The Financial Conduct Authority is clamping down on firms operating at the margins of regulated activity that it believes pose a serious risk to consumers, a lawyer close to the situation has said.
In a series of recent proceedings the FCA has sought to prosecute so-called introducer firms deemed to have misled consumers by not being clear about their unregulated status, or by transferring money into risky investments which later failed.
The FCA said it was acting mainly on its consumer protection objective but also to try and recoup investor money where possible.
Introducers typically solicit business for regulated financial advisers in exchange for some form of fee or commission if the individual becomes a client of the advice firm.
The regulator’s latest action was taken against introducer firms Avacade Limited and Alexandra Associates, which are alleged to have promoted self-invested personal pensions (Sipps) and investments in alternative investments such as tree plantations.
Previous legal action was brought against the likes of Asset Land Investments and Capital Alternatives for promoting and operating collective investment schemes without authorisation.
“It’s part of a common theme that the FCA has taken more action in recent years against unregulated introducers,” solicitor at FS Legal, Tobias Haynes, said.
“Previously the FCA went after the regulated firms but in the past couple of years [that has shifted].”
The FCA said in its annual enforcement report for 2016 to 2017: “We received 8,612 reports this year of potential unauthorised activity in the UK.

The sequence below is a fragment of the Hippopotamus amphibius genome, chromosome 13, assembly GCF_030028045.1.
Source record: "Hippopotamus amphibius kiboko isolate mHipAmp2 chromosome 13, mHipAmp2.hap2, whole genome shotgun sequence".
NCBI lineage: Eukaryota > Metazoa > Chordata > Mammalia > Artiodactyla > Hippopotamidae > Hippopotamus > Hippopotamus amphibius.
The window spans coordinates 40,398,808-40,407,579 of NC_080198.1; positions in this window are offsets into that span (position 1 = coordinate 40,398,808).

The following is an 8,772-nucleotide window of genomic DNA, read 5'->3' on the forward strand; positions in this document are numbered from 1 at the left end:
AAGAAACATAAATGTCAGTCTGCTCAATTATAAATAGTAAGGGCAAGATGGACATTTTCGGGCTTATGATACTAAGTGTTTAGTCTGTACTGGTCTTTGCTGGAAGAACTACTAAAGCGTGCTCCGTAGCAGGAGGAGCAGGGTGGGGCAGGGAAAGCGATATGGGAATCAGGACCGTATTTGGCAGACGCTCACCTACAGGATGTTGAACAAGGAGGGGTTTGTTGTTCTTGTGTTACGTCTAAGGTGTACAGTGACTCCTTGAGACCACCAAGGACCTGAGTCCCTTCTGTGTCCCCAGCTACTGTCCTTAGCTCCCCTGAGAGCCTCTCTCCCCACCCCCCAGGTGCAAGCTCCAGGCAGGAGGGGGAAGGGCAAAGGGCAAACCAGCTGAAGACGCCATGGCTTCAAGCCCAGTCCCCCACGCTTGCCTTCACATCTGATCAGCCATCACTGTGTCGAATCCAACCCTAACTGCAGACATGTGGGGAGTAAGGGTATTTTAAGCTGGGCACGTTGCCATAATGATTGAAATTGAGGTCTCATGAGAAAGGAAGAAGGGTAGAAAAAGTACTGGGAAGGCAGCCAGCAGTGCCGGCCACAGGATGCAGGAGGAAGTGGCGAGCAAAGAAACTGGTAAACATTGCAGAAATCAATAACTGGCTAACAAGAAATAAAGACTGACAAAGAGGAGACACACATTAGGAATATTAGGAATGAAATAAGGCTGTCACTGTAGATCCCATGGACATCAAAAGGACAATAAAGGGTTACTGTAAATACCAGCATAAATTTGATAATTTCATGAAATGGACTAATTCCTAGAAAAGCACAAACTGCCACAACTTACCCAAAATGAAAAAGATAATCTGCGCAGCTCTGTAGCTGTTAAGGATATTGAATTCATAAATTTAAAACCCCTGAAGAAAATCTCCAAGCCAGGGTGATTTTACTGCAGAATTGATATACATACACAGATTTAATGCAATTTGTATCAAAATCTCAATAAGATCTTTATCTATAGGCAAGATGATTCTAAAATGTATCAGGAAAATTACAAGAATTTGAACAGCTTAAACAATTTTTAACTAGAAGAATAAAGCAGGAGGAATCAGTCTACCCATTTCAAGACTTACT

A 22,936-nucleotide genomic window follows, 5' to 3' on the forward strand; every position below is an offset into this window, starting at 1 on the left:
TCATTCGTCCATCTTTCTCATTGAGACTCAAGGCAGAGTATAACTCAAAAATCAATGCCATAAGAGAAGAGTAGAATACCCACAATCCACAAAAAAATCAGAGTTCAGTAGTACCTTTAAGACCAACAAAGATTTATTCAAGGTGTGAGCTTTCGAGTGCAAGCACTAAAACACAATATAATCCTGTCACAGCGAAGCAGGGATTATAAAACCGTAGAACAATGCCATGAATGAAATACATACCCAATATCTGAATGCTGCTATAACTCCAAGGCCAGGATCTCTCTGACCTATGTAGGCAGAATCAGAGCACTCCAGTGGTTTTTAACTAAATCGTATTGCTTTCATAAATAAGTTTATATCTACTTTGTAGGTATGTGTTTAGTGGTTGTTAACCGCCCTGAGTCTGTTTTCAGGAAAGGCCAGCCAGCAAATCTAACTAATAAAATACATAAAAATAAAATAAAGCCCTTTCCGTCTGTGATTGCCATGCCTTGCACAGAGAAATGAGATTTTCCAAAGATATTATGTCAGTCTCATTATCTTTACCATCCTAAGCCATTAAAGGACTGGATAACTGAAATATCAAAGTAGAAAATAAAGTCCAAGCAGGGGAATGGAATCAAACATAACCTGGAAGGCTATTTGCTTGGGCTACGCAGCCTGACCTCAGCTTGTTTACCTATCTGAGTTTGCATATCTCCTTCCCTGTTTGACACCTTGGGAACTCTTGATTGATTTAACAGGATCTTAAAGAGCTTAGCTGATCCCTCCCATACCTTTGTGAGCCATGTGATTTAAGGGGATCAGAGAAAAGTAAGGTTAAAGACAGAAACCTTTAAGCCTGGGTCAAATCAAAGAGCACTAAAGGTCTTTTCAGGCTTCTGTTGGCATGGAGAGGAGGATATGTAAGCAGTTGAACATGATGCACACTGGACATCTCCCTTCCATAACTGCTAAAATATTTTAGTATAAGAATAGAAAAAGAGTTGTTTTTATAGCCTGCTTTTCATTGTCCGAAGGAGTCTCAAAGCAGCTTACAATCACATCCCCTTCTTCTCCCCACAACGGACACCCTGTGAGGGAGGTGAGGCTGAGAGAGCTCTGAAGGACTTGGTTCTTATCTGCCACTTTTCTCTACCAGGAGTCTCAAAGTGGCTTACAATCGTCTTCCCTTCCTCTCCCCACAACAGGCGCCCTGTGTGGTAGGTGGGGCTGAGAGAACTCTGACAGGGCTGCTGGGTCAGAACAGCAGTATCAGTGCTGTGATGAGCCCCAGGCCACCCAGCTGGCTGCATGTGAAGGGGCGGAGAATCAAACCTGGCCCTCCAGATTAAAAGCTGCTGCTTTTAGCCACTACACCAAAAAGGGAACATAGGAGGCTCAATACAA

“If the firms and/or individuals reported to us fall within our remit then we investigate and take action on as many as we can, identifying and determining the most serious matters that pose the greatest risk to consumers.
“This ranges from publishing ‘unauthorised firms and individual warnings’ and taking down websites to taking civil court action to stop activity and freeze assets, insolvency proceedings and, for the most serious cases, criminal prosecution.”
The report showed enforcement cases involving unauthorised business almost doubled in the last year, from 35 in April 2016 to 69 in March this year.
The problem intensified following the pension freedom reforms, when a flurry of unregulated introducers started to target retirees for their pension cash to be invested in often shady overseas projects.
It led to the regulator issuing various warnings to those over 55 to be vigilant about scam investment deals.
The FCA said in its latest accounts at least 40 per cent of the reports it received in 2016 to 2017 about possible pension scams were concerned with unauthorised introducers.
Mr Hayes said the FCA's actions were "commendable", albeit the damage was often already done, leaving the regulator to try and recover any investor capital with little chance of success.
"The way to stop that is when the regulator becomes aware they need to act at an early stage as an intervention, then try to reveal any transactions before the money disappears," he said.